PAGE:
Tackling Trails with the Right Footwear

There is nothing I like better than exploring national parks and Alpine terrain on foot. The designated trails lead you through spectacular scenery and throw up new spectacular vistas and wonderful surprises around every corner. Most regions offer a variety of trails to suit all fitness levels but even the simplest trail can be a real workout for your feet.

 

Walking Boots

I have lost count of the number of foolish explorers I have seen taking on really quite rough terrain in the most inadequate footwear imaginable. I will never forget the entire family I saw trying to negotiate the Mist Trail in Yosemite in nothing more than flip flops. Now that was a nasty injury just waiting to happen not to mention cut feet, extreme agony and a lost toe nail or six!  That walk is three miles of rocky paths, slippery surfaces and fallen trees none of which should be tackled in beach wear! Needless to say a good pair of walking boots is essential for taking on the trails. Their rigid soles, durable uppers and ankle support provide the best protection for your feet.

The Wet Stuff

The one thing you really don’t want to endure if you are on a lengthy hike is wet feet. Many trails can be wet in places and clambering about at the foot of waterfall is great fun but walking boots will only keep out the water for so long and are no good at all if the water is above ankle height. Wading through the odd obstacle may seem like a laugh but it isn’t so funny if you continue your journey with wet feet. That is a recipe for very bad blisters and a great deal of discomfort.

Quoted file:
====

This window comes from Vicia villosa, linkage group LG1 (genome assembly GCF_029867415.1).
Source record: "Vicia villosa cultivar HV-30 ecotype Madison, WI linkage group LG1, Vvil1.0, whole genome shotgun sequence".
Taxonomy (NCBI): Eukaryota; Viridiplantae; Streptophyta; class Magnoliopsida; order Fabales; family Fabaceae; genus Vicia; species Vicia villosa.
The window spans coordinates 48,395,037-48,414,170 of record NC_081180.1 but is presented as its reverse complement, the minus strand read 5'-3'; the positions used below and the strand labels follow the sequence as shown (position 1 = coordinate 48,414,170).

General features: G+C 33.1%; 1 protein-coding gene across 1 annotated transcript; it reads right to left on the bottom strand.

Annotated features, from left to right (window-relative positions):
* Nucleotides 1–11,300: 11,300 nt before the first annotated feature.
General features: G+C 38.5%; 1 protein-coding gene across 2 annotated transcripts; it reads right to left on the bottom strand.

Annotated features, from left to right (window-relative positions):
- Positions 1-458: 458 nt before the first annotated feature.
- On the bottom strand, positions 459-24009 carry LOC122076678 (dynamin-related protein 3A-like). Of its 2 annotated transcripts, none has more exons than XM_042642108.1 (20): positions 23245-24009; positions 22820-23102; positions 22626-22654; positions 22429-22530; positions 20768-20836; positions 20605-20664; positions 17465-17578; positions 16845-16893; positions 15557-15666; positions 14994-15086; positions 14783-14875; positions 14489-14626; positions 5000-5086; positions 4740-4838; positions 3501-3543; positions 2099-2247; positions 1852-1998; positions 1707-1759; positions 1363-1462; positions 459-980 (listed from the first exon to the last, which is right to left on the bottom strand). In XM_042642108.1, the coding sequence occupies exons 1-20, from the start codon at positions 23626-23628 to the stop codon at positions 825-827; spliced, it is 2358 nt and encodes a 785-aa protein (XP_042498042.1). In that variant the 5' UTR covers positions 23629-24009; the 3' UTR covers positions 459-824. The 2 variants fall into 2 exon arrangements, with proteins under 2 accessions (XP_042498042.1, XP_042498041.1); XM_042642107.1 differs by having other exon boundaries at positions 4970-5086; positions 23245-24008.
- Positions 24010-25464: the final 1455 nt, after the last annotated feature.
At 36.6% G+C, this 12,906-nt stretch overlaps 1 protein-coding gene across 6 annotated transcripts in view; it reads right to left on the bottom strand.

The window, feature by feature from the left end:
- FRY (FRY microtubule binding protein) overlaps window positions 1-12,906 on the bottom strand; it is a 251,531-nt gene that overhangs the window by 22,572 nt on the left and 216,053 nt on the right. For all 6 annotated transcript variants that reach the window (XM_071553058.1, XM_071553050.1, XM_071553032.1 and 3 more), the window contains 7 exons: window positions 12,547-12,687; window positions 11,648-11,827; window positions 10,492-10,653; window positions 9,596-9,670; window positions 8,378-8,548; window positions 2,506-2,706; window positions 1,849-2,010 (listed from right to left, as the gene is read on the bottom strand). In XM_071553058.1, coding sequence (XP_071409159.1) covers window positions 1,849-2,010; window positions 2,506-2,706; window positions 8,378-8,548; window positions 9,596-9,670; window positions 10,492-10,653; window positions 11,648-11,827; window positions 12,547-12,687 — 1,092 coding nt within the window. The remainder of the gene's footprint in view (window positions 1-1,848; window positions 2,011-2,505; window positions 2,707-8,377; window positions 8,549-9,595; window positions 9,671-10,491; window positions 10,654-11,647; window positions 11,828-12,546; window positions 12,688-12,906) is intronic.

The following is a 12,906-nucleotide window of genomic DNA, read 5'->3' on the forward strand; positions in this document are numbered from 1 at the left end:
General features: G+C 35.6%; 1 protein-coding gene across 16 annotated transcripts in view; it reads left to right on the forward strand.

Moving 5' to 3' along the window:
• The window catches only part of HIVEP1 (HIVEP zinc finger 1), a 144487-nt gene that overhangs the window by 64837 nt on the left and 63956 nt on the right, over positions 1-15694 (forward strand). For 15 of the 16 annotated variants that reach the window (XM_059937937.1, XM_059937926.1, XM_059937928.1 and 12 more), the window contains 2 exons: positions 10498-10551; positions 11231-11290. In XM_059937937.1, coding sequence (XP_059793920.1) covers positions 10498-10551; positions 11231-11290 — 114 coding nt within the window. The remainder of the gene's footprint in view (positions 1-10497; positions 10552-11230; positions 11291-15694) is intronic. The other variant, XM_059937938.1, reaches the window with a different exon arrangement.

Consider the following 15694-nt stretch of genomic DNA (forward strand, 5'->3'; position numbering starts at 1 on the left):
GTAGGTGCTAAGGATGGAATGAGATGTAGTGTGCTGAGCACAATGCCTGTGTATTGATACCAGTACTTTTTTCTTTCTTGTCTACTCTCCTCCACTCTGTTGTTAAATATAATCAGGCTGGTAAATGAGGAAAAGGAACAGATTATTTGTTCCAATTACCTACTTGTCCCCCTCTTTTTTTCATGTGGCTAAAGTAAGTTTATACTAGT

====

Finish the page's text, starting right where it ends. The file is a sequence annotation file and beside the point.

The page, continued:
Nobody wants to take on a hike weighed down with a spare pair of shoes but there is a great solution available. Aqua shoes are lightweight and flexible and so can be carried in a side pocket of your rucksack easily and without adding to your load. There are various varieties available but even a low cost pair will cope just fine with river beds and a bit of rock clambering. When you are done you can stow your aqua shoes away and return to a nice dry pair of hiking boots. I never go anywhere without mine (take a look at me here near Tenaya Lake) and they have proved very useful on pebbly beaches too.

Be Prepared

Even the best footwear should be well worn in before you risk taking on a trail of any great length.  Even then you could suffer the odd blister or abrasion so it is well worth including a small first aid kit in your backpack. Just a few plasters and a small tube of antiseptic cream could be worth their weight in gold and don’t forget the insect repellent because you never know when a nasty critter will strike. I one got the worse sting in the history of mankind in California and let out an unfortunate string of expletives in front of a picnicking family nearby. Heaven knows what attacked my ankle but I was bleeding and that cream came in very handy!

Nobody should ever set off for a hike without the right footwear and accessories even if they know the trail well. Natural terrain changes by the day and you could pay a heavy price if you don’t take along good shoes, first aid supplies and plenty of liquids.

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Article by Sally Stacey